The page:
While all of this has been going really well, the development of the rest of the project (the re-building of a classroom) has been held up by further miscommunication and inaccurate information in regards to building permits. The full set of drawings that we prepared during our time away from site last month, were based on the existence of a  ‘renovation’ permit – which we had been advised would allow us to demolish the existing classroom, and rebuild on the same site (hence avoiding ‘set-back’ regulations). It in fact turned out that this was not possible after all, and that we would have to build in front of a 4-7m zone, which we had know about since September, and was precisely why the proposed site for our building moved from the top of the playground to the existing classrooms. Although we were very frustrated, we wanted to make the project work, so spent a week considering and drawing up various possibilities and solutions. Time, however, was not on our side – and it soon became apparent that the only way for the project to proceed at all was for us to provide drawings for a contractor to build after we had left in the New Year. The whole premise of the project had been to use the process of construction as a tool to engage, empower and train the local community – not simply to provide built infrastructure for the school. We knew that this would be impossible if we weren’t here in Dehradun working closely on the project, and other commitments such as our exhibition in Delhi (opening in February) and preparations for our next project (due to start in March) prevented us from staying here any longer. So with great sadness we won’t be continuing the project as planned – but will be coming back briefly after the Christmas break in January to run some classes in the Rangshala, collect material for the exhibition, and say our farewells. Until then, its all hands on deck to complete electrical, plumbing and tidying up…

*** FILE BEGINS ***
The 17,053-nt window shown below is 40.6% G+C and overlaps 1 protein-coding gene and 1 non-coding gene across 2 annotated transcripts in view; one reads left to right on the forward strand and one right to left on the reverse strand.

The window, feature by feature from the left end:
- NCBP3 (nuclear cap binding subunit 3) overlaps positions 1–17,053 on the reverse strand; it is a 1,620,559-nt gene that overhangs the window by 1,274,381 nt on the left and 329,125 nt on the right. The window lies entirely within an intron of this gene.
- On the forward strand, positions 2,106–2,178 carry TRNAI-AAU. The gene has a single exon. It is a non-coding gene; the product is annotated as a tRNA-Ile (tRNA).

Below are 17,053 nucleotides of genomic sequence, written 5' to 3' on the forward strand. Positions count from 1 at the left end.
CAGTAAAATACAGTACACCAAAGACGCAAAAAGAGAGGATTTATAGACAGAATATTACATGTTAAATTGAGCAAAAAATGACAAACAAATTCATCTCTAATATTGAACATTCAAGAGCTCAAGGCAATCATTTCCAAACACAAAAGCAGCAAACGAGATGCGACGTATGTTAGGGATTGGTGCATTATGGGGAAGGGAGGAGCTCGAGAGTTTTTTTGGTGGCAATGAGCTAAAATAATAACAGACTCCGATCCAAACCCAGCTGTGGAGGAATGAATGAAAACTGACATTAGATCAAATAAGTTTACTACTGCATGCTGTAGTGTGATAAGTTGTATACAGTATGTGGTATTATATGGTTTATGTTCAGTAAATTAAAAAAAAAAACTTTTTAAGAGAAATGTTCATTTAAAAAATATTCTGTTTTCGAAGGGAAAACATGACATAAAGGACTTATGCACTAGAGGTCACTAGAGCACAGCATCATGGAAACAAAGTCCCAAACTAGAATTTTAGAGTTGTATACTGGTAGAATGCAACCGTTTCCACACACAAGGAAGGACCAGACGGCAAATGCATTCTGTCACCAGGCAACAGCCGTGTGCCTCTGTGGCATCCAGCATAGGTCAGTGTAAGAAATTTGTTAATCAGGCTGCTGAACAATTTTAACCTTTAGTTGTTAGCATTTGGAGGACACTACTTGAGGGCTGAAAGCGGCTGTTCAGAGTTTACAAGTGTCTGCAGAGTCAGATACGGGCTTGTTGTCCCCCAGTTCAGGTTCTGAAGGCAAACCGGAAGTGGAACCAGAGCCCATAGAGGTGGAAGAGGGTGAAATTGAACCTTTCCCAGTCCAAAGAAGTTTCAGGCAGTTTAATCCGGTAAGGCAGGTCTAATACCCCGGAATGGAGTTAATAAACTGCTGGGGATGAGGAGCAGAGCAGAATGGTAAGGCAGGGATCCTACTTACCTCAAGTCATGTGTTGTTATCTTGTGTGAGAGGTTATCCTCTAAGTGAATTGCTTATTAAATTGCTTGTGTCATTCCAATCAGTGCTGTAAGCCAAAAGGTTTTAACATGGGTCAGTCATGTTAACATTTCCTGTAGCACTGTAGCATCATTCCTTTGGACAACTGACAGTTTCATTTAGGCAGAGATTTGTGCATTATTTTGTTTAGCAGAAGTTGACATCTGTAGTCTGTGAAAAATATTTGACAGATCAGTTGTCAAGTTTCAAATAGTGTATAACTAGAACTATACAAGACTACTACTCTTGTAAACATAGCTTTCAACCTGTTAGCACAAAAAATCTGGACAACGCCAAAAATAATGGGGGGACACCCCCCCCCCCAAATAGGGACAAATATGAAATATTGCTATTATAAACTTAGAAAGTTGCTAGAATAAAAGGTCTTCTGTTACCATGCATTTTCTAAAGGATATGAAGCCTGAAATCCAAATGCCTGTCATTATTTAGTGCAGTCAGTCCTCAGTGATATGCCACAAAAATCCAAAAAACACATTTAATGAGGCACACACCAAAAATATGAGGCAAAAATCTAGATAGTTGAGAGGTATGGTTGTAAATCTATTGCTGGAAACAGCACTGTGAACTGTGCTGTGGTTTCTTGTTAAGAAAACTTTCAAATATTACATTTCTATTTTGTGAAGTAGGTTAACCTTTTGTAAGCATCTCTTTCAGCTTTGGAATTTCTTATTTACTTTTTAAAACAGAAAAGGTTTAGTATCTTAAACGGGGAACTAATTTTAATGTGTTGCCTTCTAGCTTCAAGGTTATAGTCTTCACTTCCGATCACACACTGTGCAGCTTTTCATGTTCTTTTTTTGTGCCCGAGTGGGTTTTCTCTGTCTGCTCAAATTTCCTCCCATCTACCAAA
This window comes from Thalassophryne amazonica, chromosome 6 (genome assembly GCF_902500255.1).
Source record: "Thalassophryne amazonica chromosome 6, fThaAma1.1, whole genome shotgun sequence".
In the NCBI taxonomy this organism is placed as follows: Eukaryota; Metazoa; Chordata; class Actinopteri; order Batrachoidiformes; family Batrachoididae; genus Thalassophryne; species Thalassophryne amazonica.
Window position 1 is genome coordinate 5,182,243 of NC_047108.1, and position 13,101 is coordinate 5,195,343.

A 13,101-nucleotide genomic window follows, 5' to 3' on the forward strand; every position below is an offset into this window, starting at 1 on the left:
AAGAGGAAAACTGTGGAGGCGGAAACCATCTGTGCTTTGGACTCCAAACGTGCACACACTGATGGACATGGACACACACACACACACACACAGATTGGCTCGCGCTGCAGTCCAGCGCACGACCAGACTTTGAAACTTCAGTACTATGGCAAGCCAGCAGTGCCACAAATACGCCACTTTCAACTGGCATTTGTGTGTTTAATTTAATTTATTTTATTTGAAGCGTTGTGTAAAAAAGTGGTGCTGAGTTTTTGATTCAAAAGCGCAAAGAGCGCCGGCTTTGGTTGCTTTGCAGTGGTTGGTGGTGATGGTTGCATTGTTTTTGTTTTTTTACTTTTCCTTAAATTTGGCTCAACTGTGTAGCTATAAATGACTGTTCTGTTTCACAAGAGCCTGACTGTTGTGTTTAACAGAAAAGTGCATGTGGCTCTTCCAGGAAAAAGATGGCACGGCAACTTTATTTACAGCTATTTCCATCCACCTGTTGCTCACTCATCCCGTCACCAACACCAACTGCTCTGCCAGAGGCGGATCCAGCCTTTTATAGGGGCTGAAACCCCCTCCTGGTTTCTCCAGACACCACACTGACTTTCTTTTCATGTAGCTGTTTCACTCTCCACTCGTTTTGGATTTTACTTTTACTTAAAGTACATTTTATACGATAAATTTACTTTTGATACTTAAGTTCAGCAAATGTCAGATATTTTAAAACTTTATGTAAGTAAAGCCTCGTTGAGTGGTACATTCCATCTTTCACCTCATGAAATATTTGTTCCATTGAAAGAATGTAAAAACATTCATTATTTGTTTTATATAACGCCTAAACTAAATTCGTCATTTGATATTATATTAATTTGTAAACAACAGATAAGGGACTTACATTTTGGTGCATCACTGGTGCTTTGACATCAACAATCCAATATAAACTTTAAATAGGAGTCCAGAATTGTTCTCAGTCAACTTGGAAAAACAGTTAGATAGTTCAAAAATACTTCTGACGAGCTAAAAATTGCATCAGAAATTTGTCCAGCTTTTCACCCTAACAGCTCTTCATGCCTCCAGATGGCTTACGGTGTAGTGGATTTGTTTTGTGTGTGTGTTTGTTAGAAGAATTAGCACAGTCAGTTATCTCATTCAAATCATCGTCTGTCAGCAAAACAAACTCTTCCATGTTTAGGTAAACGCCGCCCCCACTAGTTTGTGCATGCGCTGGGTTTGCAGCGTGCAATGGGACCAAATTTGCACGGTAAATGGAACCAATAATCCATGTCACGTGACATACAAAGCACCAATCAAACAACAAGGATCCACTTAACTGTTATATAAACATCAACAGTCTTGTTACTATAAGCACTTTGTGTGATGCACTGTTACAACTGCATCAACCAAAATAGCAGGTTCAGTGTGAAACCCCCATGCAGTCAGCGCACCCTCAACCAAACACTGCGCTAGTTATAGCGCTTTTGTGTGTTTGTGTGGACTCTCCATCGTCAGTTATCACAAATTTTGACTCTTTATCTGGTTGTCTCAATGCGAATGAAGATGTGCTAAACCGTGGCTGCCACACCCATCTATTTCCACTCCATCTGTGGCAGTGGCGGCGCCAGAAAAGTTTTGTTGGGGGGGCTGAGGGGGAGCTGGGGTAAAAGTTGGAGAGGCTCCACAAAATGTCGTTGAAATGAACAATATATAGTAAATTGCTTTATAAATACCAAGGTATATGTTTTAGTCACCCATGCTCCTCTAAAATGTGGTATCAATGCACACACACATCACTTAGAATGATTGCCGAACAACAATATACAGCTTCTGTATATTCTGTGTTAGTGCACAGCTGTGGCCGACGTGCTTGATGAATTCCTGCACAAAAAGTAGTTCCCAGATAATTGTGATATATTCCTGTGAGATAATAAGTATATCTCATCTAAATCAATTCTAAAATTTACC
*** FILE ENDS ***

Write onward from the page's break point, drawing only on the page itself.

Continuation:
In many ways the Rangshala structure fulfills our original ambition for the project: to develop prototype solutions to the some of the infrastructural challenges we had identified at the school  – namely inadequate roof structures, poor lighting and bad ventilation. One of the interesting and unanticipated things we have observed over the last month as the weather has cooled down, is the tendency for the teachers to move the classes outdoors. In the winter months, the outside air temperature is much warmer than the interior spaces, and the hot sun provides the perfect conditions for learning outside. Given this, a structure such as the Rangshala (providing a shaded, ventilated and waterproof space in the hot months, and a warm, sunny, open space during the cool season) is particularly appropriate as a classroom – and something the organisation now want to replicate in other Nanhi Dunya schools. The activities taking place in the new structure also align perfectly with the desires of the parents that we met during our early workshops here. The only thing we haven’t been able to address is the lack of adequate sanitation facilities, which is a whole project in itself and would require a lot of research before embarking on. To cover all of this in four months was a tall order, and perhaps the lesson we’ve learned is to focus on less, to do it really well, and with lots of fun and happiness!